The Eurosystem has purchased EUR 77 billion government bonds of EMU countries so far, which is a substantial share of the government bond markets in the most affected countries. This is an unhealthy situation, since it creates an undesired dependence of governments on the central bank. Moreover, an extended government bond portfolio of the Eurosystem is not desirable from a risk management perspective.
The European debt crisis
Given the fact that monetary policy has been fully stretched, it is crucial that governments take their responsibilities to tackle the root causes of the sovereign debt crisis. To this end, Europe and the IMF established the European Financial Stability Facility (EFSF), an ultimate safety net that could be resorted to if needed, as Ireland did in November. It is important that governments keep improving the EFSF in terms of both quantity and quality, meaning maximum flexibility in the intervention of the EFSF. To be effective in supporting market confidence and prevent a further escalation of the crisis, a convincing increase of the level of available capital in the EFSF is desired.
The European Stability Mechanism (ESM) will replace the EFSF in 2013. Last month the European Council agreed that the ESM will have an effective lending capacity of EUR 500 billion. By exception, the fund will be able to buy sovereign bonds in the primary market. Debt purchases in the secondary market remain impossible, which I regret, since it complicates a transition of responsibilities from central banks to governments.
Any financial assistance to be granted under the ESM will be subject to strict conditionality and provides for involvement of private creditors in the unexpected event of insolvency, in line with IMF policies. To facilitate this process, from June 2013 onward, standardised collective action clauses (CACs) will be included in newly issued bonds with a maturity longer than one year. Moreover, the ESM gets a preferred creditor status, junior only to the IMF. These elements have made investors nervous, but probably markets will get used to them. They could enhance the disciplining market influence on sovereign debtors, although conditions to involve the private sector should be flexible, to prevent a disruption of market access by sovereigns and to prevent that credit spreads correct too abruptly.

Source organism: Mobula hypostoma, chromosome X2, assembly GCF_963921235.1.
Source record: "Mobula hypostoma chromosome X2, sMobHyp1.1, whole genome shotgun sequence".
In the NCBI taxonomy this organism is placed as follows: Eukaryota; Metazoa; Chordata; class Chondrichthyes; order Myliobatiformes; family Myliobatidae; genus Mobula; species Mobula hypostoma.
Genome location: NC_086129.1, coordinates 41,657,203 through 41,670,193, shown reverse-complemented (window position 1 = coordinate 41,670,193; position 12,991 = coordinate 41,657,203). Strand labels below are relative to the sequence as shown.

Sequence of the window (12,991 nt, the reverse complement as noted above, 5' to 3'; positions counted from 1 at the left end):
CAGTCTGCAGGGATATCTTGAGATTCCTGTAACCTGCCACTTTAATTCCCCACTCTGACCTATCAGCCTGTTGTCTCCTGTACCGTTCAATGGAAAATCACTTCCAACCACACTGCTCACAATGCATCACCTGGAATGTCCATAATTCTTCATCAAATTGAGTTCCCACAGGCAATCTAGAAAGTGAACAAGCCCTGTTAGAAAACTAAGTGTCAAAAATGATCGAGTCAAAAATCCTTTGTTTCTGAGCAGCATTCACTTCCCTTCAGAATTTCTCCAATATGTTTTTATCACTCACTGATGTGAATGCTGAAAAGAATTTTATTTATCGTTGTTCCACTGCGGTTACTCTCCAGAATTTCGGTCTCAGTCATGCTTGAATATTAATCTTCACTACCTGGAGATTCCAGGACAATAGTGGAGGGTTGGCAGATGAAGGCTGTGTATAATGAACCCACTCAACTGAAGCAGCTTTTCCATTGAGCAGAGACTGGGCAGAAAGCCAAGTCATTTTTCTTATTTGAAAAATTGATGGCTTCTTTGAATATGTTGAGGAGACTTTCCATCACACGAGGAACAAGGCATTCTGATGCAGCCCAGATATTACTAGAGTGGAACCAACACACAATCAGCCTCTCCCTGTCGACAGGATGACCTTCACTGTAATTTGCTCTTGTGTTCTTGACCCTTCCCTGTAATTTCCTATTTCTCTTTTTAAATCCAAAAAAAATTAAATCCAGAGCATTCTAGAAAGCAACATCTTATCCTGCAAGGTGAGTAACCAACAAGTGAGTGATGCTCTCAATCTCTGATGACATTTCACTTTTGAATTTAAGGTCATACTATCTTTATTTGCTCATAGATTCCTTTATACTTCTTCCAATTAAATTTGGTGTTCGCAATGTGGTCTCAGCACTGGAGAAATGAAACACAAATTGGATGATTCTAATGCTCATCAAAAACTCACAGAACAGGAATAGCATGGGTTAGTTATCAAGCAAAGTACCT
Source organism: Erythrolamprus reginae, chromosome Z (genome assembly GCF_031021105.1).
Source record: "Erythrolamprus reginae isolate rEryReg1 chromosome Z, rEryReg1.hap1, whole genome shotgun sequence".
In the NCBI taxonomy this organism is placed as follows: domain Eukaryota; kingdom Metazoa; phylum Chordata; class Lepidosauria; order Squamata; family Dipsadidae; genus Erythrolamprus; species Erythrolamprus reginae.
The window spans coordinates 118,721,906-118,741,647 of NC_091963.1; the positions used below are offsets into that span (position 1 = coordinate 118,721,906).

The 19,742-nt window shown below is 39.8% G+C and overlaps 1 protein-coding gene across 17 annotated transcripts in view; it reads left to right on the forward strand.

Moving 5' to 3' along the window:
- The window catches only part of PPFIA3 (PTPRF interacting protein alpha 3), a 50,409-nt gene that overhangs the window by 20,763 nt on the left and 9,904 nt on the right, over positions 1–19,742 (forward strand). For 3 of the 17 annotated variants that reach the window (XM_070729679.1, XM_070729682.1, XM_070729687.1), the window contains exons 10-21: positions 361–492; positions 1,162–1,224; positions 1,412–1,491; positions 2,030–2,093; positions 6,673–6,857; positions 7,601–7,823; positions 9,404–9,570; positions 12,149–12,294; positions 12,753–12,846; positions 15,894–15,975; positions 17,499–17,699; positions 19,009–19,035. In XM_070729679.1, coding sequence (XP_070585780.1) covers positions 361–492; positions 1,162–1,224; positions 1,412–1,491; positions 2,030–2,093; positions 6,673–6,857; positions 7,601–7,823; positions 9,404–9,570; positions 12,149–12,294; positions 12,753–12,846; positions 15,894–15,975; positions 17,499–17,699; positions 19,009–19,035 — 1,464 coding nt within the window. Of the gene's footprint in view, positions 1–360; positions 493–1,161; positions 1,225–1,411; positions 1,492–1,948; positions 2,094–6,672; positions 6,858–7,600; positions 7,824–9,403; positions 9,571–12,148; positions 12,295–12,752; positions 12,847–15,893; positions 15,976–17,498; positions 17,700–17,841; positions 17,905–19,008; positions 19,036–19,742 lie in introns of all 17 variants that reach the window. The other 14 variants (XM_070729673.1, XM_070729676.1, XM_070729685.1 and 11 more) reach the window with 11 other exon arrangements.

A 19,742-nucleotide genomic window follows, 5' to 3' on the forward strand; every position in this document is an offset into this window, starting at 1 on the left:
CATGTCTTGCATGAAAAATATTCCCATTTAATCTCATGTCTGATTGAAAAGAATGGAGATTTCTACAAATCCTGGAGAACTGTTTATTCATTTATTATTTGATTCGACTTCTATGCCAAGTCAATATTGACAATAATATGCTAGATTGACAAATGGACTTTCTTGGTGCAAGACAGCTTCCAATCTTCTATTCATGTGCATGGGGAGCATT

Finally, I would like to stress that the European authorities, including the Eurosystem, do everything to stem the sovereign debt crisis. Countries conduct rigorous economic reform programs: to regain the trust of financial markets, improve economic growth, restructure banking sectors and strengthen public finances. These measures contribute to a more sustainable debt situation, although the challenges are huge in certain countries. The ESM will only reinforce the need for fiscal and macro economic discipline and stronger governance with more automatic mechanisms. The alternative of default would have much graver consequences, with unforeseen, but probably serious first and second round effects on the financial system across the euro area. This is precisely what policymakers are preventing with unprecedented measures.